As mentioned, on the content requester (CR), special software such as a web browser plug-in program, is preferably installed for the RSD service. The plug-in program can be defined as a RSD client, which performs the following tasks: (1) finds a remote access network based on the G-drive mapping file, (2) creates an IMS message containing remote access network account information and content purchase information (cookies and URL) and (3) sends the IMS message to invoke a downloading service on the remote site. G-drive mapping must be pre-established. A travel plan may be included in the G-drive map file for a mobile user, and the system can use the travel plan data to determine the detailed location of the content consumer (CC).
In case the remote access network is a wired network, a cache server is not required to perform the RSD service. The content consumer (CC) can directly take the IMS message from the RSD server for invoking downloading service. On the CC, there must be a RSD program that downloads a content based on the cookies and the URL given in the IMS message.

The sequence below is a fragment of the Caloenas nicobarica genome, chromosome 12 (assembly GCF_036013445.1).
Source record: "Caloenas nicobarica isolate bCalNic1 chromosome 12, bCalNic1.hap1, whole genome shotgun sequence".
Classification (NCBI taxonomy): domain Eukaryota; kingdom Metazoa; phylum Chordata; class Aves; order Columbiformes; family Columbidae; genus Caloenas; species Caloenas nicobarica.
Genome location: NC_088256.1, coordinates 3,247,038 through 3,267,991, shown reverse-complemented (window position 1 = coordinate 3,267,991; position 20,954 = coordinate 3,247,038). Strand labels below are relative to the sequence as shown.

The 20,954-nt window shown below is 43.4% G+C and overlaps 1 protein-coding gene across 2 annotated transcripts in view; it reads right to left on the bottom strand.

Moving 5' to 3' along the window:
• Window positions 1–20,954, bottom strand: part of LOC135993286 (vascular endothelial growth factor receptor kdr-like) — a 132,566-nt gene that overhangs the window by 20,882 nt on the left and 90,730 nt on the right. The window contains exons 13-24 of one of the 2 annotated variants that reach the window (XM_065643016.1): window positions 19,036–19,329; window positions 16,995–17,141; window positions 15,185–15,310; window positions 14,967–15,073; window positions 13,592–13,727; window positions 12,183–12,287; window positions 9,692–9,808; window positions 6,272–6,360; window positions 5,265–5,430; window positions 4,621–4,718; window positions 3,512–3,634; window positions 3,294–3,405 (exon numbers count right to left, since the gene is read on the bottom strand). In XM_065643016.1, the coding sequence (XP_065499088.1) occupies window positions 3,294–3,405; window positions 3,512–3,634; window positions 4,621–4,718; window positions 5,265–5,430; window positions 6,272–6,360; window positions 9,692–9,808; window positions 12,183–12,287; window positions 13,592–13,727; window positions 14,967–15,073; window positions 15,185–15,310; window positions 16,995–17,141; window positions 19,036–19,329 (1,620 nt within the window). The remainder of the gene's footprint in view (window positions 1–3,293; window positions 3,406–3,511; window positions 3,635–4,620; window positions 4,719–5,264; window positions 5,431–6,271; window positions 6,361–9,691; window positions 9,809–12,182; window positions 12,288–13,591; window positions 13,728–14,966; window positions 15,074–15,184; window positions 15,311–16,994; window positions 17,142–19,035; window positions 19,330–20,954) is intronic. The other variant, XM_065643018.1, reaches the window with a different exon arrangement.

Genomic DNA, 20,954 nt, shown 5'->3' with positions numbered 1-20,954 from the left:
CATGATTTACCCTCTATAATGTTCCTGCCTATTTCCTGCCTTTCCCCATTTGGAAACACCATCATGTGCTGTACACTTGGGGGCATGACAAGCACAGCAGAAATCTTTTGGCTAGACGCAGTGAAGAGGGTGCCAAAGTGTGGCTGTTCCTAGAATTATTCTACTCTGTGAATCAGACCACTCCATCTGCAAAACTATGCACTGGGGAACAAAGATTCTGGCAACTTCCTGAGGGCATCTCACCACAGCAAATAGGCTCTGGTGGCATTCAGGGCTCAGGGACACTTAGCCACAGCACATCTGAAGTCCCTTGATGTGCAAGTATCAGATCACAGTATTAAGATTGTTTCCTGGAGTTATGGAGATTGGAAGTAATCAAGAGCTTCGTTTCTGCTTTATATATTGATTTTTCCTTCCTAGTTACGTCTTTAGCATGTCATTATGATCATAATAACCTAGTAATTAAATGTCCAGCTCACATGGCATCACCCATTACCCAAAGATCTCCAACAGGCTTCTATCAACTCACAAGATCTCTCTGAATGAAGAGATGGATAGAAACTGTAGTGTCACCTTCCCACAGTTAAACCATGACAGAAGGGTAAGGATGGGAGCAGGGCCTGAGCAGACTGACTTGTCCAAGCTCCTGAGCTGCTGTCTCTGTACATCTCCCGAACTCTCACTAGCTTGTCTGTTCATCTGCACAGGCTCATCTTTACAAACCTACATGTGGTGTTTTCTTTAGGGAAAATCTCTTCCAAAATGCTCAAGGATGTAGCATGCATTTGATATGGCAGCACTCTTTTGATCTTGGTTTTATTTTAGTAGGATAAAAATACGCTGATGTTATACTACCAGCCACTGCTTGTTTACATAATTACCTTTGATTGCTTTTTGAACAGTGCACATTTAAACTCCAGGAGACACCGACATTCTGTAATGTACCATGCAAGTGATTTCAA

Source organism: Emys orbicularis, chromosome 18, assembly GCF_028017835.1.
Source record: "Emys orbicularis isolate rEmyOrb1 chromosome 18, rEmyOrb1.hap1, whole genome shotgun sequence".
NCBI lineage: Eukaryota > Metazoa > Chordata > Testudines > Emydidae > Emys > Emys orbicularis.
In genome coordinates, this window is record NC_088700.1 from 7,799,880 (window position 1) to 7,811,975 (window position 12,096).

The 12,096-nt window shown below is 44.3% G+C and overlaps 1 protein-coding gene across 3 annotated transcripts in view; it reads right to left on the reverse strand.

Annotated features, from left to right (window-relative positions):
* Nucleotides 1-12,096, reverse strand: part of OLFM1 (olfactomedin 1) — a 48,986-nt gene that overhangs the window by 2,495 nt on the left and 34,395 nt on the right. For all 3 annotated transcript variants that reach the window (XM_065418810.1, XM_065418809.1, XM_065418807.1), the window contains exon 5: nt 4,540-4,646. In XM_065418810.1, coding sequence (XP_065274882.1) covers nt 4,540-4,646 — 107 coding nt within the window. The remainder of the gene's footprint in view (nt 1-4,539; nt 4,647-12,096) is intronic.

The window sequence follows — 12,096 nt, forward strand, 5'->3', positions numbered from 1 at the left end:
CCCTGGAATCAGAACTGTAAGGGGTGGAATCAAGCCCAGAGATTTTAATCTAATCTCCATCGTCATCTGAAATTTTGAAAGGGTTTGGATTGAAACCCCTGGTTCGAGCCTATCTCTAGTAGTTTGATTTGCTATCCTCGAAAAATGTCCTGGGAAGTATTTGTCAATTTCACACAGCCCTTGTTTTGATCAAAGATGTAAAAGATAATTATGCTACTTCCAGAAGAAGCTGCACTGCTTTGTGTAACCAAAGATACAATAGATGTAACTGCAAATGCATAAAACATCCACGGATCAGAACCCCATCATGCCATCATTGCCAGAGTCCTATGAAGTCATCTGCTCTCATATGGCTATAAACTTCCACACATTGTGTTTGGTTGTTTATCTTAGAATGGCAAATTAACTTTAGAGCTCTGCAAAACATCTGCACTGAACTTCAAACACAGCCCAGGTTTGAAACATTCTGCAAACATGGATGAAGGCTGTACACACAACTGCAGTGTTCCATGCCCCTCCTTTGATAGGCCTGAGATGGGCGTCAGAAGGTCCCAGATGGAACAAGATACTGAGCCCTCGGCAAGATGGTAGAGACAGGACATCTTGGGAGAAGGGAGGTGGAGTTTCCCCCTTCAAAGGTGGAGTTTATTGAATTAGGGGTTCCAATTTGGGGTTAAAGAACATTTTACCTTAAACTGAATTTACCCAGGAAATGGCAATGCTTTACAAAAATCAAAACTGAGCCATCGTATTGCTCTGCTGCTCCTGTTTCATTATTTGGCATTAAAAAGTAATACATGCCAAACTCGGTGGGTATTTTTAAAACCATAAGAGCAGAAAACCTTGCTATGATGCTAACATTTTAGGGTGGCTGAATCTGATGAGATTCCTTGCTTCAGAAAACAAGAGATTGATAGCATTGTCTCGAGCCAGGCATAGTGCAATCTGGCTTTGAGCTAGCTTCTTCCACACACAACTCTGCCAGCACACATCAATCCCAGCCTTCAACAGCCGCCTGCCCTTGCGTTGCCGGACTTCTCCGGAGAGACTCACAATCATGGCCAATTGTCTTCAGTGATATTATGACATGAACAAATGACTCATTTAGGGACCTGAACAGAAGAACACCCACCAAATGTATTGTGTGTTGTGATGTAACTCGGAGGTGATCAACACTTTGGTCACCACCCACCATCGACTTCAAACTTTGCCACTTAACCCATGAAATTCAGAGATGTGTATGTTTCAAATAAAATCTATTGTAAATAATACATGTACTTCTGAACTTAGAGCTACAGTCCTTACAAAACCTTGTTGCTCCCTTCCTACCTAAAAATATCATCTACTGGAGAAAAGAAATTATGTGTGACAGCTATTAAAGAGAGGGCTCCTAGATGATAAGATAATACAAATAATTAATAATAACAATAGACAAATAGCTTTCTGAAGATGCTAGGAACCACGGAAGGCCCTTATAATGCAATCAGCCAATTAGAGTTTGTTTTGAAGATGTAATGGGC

In case the remote access network is a wireless network at a hotspot, the cache server (ES) will perform the downloading service on behalf of the content consumer. On the ES, in addition to the RSD program for downloading, there must be an account manager program that can store the content for a corresponding CC and synchronizes the content when the CC is connected.
On the RS, there is preferably a program that can de-multiplex the IMS messages to the right cache server or CC device (in case of a fixed CC) based on the location information provided in the IMS message.